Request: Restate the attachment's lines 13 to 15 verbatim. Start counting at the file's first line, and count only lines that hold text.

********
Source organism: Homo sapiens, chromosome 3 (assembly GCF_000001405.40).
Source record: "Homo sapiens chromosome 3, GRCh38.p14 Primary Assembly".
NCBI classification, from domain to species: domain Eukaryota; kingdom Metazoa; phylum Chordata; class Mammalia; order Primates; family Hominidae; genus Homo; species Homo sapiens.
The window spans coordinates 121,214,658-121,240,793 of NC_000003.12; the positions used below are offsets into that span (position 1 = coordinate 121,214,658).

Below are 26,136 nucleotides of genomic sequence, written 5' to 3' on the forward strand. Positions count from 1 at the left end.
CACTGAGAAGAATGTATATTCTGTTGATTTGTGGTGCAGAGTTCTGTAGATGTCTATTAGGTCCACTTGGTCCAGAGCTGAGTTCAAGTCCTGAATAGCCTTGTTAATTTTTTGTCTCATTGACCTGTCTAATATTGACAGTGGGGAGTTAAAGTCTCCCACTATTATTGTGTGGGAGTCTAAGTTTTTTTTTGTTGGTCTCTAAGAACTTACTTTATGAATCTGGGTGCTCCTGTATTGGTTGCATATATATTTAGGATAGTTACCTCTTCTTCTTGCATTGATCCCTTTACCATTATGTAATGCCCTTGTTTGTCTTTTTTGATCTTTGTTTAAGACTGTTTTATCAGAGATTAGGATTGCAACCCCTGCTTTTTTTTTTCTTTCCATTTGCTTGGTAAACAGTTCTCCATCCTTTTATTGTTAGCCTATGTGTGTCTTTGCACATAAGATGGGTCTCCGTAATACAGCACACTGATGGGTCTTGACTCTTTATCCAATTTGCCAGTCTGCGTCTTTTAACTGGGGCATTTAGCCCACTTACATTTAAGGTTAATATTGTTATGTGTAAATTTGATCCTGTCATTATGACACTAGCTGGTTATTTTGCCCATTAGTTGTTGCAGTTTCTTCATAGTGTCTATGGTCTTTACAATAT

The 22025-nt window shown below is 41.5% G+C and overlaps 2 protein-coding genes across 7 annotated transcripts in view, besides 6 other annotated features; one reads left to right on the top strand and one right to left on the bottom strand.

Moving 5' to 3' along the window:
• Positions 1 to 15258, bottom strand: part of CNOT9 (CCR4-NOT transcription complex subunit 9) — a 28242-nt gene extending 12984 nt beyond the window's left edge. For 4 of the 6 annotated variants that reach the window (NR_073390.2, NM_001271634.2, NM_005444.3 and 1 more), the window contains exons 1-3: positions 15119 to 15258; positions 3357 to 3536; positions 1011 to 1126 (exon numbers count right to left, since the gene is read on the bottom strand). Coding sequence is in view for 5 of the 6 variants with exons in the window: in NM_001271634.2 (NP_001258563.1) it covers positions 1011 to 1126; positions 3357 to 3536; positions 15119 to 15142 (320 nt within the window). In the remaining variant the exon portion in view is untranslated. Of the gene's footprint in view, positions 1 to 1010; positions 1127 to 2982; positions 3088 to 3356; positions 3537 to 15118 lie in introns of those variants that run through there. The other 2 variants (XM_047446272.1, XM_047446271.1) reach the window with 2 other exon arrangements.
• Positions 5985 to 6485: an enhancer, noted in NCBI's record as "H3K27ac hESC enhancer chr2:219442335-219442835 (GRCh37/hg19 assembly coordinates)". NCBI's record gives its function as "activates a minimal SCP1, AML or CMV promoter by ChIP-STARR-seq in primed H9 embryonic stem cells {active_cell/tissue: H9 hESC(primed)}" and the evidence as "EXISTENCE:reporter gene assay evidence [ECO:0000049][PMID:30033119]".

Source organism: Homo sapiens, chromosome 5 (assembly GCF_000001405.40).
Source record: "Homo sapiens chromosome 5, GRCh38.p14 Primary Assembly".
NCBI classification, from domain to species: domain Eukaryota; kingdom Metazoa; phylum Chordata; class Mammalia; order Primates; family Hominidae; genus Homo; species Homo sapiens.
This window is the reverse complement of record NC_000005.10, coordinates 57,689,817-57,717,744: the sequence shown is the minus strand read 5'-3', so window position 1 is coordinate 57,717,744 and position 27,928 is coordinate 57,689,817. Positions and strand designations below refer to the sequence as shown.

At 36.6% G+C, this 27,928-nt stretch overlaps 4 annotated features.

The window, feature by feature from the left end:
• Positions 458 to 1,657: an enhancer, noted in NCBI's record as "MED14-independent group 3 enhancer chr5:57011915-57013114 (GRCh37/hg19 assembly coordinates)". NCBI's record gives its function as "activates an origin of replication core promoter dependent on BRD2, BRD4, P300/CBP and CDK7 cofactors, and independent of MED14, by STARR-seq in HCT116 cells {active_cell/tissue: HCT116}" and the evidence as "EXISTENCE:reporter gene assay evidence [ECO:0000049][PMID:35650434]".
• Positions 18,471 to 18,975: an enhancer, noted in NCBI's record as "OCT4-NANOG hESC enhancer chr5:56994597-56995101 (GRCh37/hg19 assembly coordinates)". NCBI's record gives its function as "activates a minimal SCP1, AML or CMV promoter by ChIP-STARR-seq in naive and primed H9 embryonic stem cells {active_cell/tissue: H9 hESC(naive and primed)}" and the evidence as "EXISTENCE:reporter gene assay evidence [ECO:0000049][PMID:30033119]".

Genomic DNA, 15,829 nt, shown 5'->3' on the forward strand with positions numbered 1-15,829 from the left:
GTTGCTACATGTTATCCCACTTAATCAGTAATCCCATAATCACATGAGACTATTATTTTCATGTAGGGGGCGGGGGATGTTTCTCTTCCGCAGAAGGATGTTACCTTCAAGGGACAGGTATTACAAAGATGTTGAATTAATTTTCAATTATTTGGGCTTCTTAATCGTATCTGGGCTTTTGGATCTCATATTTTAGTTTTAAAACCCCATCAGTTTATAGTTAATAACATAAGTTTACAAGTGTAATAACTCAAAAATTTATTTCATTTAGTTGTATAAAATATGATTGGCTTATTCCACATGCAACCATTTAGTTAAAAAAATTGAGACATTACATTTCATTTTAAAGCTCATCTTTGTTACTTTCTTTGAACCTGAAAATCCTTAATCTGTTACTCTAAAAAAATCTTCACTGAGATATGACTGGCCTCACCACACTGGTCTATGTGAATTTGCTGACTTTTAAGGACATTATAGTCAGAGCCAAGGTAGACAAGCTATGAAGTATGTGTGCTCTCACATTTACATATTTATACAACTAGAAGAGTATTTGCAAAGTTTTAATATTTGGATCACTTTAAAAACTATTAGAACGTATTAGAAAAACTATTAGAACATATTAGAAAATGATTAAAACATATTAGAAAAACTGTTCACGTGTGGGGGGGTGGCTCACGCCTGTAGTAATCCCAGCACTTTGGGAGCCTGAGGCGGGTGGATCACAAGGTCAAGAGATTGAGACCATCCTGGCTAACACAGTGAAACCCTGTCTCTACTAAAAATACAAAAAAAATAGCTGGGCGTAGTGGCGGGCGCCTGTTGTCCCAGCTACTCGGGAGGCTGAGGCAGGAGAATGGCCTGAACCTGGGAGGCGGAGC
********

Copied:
NCBI classification, from domain to species: domain Eukaryota; kingdom Metazoa; phylum Chordata; class Mammalia; order Primates; family Hominidae; genus Homo; species Homo sapiens.
This window is the reverse complement of record NC_000005.10, coordinates 57,689,817-57,717,744: the sequence shown is the minus strand read 5'-3', so window position 1 is coordinate 57,717,744 and position 27,928 is coordinate 57,689,817. Positions and strand designations below refer to the sequence as shown.

At 36.6% G+C, this 27,928-nt stretch overlaps 4 annotated features.